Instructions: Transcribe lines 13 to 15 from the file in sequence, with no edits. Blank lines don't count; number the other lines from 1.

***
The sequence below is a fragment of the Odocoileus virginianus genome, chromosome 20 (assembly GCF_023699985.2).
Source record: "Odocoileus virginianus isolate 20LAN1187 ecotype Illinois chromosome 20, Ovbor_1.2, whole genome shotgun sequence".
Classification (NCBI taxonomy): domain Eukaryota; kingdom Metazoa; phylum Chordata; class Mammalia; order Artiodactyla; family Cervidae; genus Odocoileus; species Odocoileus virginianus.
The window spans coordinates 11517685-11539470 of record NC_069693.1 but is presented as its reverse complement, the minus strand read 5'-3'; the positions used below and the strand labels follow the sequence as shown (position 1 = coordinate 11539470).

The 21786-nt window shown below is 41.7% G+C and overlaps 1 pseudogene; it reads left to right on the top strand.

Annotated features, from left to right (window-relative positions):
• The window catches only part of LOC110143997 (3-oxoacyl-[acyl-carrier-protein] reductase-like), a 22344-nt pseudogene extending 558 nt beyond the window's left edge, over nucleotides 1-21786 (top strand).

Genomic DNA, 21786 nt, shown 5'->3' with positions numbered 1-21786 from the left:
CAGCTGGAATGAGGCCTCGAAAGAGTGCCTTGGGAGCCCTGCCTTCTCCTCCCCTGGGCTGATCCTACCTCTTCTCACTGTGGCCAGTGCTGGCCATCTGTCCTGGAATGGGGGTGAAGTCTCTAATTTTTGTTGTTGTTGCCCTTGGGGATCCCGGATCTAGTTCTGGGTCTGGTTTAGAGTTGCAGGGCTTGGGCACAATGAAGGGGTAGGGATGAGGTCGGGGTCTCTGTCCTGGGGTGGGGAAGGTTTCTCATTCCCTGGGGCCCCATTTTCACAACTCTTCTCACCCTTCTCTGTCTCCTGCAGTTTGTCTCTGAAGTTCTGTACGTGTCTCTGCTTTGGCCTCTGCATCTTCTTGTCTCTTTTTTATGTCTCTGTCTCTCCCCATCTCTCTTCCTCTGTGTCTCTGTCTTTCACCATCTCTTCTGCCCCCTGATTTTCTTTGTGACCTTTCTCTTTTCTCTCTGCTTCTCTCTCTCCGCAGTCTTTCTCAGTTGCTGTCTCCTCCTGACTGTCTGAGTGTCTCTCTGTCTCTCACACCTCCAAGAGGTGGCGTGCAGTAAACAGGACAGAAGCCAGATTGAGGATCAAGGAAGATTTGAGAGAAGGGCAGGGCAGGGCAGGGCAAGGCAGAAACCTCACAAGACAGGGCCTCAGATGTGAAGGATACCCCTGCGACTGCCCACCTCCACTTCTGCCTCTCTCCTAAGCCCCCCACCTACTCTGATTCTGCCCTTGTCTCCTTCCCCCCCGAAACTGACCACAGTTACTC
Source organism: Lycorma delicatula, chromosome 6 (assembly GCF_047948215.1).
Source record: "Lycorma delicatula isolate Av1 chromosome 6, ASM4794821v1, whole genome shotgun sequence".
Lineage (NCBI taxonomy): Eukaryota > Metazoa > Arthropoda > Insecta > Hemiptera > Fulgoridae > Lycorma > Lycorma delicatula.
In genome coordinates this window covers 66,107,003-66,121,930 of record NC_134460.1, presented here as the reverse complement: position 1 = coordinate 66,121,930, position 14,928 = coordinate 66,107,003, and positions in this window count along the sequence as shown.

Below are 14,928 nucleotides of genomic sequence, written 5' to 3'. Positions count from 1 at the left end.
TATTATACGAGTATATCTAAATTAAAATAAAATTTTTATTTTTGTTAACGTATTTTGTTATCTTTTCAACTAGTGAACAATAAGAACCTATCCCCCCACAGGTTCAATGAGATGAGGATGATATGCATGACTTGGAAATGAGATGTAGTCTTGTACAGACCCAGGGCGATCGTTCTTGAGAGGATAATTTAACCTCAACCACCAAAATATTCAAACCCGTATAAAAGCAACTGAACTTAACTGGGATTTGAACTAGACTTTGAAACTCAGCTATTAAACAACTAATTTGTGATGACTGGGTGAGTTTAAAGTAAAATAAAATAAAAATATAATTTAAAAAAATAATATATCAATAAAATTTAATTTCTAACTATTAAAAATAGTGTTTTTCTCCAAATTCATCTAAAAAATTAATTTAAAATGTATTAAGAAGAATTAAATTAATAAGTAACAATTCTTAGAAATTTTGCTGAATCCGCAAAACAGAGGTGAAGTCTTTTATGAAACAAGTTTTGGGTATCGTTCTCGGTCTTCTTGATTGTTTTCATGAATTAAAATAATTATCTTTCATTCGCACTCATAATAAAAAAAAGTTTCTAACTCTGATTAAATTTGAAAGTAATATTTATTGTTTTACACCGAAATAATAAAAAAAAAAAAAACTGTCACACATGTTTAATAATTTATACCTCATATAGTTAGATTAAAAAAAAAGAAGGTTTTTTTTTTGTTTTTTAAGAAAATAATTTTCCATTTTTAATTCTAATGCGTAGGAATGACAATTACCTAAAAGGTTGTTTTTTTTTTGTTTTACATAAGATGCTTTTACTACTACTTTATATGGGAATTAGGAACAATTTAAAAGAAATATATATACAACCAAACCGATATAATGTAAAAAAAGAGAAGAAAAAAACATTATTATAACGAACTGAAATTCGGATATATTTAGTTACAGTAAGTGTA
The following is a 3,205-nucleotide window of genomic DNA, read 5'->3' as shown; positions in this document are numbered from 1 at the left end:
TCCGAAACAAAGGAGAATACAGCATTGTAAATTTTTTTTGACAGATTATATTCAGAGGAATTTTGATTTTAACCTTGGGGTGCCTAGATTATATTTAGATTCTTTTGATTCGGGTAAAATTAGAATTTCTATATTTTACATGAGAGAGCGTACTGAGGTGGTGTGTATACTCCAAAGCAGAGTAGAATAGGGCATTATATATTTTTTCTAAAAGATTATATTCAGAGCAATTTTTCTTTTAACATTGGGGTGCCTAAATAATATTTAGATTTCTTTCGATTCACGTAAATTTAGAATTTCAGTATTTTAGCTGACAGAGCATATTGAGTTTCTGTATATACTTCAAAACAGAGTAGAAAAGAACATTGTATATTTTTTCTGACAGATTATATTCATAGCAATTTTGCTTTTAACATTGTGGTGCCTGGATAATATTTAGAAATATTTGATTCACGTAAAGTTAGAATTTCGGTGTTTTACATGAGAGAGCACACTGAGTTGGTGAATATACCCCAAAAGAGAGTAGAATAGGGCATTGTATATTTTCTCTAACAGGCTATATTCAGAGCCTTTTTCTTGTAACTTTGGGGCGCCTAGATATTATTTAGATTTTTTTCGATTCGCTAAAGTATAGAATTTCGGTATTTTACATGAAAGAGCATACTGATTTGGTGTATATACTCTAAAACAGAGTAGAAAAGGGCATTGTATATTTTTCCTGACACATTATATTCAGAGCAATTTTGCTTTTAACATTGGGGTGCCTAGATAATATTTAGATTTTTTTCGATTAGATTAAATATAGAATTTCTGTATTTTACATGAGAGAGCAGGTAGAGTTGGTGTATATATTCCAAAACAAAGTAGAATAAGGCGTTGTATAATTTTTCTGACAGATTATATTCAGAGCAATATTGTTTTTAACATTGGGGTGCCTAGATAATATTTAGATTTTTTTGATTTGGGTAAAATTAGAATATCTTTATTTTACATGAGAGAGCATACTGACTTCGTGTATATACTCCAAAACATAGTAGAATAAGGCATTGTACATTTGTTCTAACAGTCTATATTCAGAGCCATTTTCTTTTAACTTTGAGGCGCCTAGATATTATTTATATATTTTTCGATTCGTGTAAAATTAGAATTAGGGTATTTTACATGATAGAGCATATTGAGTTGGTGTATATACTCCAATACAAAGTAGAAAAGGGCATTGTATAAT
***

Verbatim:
In genome coordinates this window covers 66,107,003-66,121,930 of record NC_134460.1, presented here as the reverse complement: position 1 = coordinate 66,121,930, position 14,928 = coordinate 66,107,003, and positions in this window count along the sequence as shown.

Below are 14,928 nucleotides of genomic sequence, written 5' to 3'. Positions count from 1 at the left end.
TATTATACGAGTATATCTAAATTAAAATAAAATTTTTATTTTTGTTAACGTATTTTGTTATCTTTTCAACTAGTGAACAATAAGAACCTATCCCCCCACAGGTTCAATGAGATGAGGATGATATGCATGACTTGGAAATGAGATGTAGTCTTGTACAGACCCAGGGCGATCGTTCTTGAGAGGATAATTTAACCTCAACCACCAAAATATTCAAACCCGTATAAAAGCAACTGAACTTAACTGGGATTTGAACTAGACTTTGAAACTCAGCTATTAAACAACTAATTTGTGATGACTGGGTGAGTTTAAAGTAAAATAAAATAAAAATATAATTTAAAAAAATAATATATCAATAAAATTTAATTTCTAACTATTAAAAATAGTGTTTTTCTCCAAATTCATCTAAAAAATTAATTTAAAATGTATTAAGAAGAATTAAATTAATAAGTAACAATTCTTAGAAATTTTGCTGAATCCGCAAAACAGAGGTGAAGTCTTTTATGAAACAAGTTTTGGGTATCGTTCTCGGTCTTCTTGATTGTTTTCATGAATTAAAATAATTATCTTTCATTCGCACTCATAATAAAAAAAAGTTTCTAACTCTGATTAAATTTGAAAGTAATATTTATTGTTTTACACCGAAATAATAAAAAAAAAAAAAACTGTCACACATGTTTAATAATTTATACCTCATATAGTTAGATTAAAAAAAAAGAAGGTTTTTTTTTTGTTTTTTAAGAAAATAATTTTCCATTTTTAATTCTAATGCGTAGGAATGACAATTACCTAAAAGGTTGTTTTTTTTTTGTTTTACATAAGATGCTTTTACTACTACTTTATATGGGAATTAGGAACAATTTAAAAGAAATATATATACAACCAAACCGATATAATGTAAAAAAAGAGAAGAAAAAAACATTATTATAACGAACTGAAATTCGGATATATTTAGTTACAGTAAGTGTA